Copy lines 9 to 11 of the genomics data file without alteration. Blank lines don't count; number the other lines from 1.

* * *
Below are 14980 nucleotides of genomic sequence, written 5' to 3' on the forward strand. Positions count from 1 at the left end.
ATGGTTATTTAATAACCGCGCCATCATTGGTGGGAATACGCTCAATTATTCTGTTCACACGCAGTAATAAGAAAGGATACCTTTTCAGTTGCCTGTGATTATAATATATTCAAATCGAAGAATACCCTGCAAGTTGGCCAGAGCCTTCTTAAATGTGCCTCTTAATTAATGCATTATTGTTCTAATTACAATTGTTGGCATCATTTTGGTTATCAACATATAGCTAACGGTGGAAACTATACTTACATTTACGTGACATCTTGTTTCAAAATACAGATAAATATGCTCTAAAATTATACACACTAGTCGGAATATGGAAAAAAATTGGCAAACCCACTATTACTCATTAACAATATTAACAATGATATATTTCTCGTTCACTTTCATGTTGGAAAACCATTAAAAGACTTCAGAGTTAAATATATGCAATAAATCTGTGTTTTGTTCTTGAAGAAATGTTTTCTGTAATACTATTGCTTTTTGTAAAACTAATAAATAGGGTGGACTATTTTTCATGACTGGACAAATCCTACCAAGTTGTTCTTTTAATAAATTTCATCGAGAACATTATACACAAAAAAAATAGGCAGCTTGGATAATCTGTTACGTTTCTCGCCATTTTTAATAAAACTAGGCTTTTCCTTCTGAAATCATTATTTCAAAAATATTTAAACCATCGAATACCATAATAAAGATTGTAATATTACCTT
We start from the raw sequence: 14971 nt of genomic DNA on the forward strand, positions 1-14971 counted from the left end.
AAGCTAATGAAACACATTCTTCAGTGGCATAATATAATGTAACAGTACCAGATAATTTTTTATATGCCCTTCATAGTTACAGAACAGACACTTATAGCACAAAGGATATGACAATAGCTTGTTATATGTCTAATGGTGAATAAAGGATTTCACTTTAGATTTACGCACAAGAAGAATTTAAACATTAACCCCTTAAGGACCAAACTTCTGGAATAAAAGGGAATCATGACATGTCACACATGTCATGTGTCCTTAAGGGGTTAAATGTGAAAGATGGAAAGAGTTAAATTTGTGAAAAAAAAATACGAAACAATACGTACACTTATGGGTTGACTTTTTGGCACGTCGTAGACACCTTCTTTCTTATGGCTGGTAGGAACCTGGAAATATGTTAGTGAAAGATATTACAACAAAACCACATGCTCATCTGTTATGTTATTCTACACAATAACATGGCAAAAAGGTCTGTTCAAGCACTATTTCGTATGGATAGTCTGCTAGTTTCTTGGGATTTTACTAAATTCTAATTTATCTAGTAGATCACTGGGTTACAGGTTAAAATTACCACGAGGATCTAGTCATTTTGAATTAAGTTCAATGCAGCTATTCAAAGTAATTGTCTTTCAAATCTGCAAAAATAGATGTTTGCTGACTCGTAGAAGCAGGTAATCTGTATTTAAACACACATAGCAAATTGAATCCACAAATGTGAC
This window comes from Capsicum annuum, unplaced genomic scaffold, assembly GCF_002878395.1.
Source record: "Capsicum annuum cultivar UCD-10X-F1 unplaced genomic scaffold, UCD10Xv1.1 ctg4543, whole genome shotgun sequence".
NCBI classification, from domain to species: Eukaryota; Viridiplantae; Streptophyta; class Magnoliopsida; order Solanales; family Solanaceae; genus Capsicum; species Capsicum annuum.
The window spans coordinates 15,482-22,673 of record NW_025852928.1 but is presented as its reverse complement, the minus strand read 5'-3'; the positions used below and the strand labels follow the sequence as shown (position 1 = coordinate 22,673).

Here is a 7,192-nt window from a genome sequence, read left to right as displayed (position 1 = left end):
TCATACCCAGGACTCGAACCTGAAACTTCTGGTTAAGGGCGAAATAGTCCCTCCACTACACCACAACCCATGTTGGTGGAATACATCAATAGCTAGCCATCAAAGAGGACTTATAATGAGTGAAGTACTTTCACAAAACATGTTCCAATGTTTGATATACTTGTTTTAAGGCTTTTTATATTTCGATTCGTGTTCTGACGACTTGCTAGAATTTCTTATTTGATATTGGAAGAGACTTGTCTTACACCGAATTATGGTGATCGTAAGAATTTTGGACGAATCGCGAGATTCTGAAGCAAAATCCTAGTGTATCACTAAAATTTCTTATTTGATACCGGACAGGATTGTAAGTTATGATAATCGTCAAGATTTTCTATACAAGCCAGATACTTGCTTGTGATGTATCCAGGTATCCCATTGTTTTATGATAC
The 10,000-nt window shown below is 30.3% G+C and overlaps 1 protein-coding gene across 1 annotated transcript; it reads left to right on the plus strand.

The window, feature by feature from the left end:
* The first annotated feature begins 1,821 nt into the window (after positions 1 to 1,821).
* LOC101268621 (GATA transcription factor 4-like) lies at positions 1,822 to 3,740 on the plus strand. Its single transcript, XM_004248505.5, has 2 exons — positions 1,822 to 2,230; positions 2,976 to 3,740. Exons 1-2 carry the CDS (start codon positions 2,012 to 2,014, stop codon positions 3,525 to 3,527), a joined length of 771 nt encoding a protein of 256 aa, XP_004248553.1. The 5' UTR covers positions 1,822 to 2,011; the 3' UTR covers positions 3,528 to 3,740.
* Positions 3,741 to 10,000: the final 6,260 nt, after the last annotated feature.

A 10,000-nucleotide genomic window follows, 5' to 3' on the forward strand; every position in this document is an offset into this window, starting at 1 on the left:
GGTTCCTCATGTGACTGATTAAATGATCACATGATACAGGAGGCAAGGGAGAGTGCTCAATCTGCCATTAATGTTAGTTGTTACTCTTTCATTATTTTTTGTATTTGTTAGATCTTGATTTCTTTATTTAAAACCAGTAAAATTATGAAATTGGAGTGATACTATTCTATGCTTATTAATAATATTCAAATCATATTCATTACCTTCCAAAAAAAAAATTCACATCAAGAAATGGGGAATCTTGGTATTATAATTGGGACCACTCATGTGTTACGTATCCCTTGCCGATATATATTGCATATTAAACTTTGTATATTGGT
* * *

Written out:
Here is a 7,192-nt window from a genome sequence, read left to right as displayed (position 1 = left end):
TCATACCCAGGACTCGAACCTGAAACTTCTGGTTAAGGGCGAAATAGTCCCTCCACTACACCACAACCCATGTTGGTGGAATACATCAATAGCTAGCCATCAAAGAGGACTTATAATGAGTGAAGTACTTTCACAAAACATGTTCCAATGTTTGATATACTTGTTTTAAGGCTTTTTATATTTCGATTCGTGTTCTGACGACTTGCTAGAATTTCTTATTTGATATTGGAAGAGACTTGTCTTACACCGAATTATGGTGATCGTAAGAATTTTGGACGAATCGCGAGATTCTGAAGCAAAATCCTAGTGTATCACTAAAATTTCTTATTTGATACCGGACAGGATTGTAAGTTATGATAATCGTCAAGATTTTCTATACAAGCCAGATACTTGCTTGTGATGTATCCAGGTATCCCATTGTTTTATGATAC
The 10,000-nt window shown below is 30.3% G+C and overlaps 1 protein-coding gene across 1 annotated transcript; it reads left to right on the plus strand.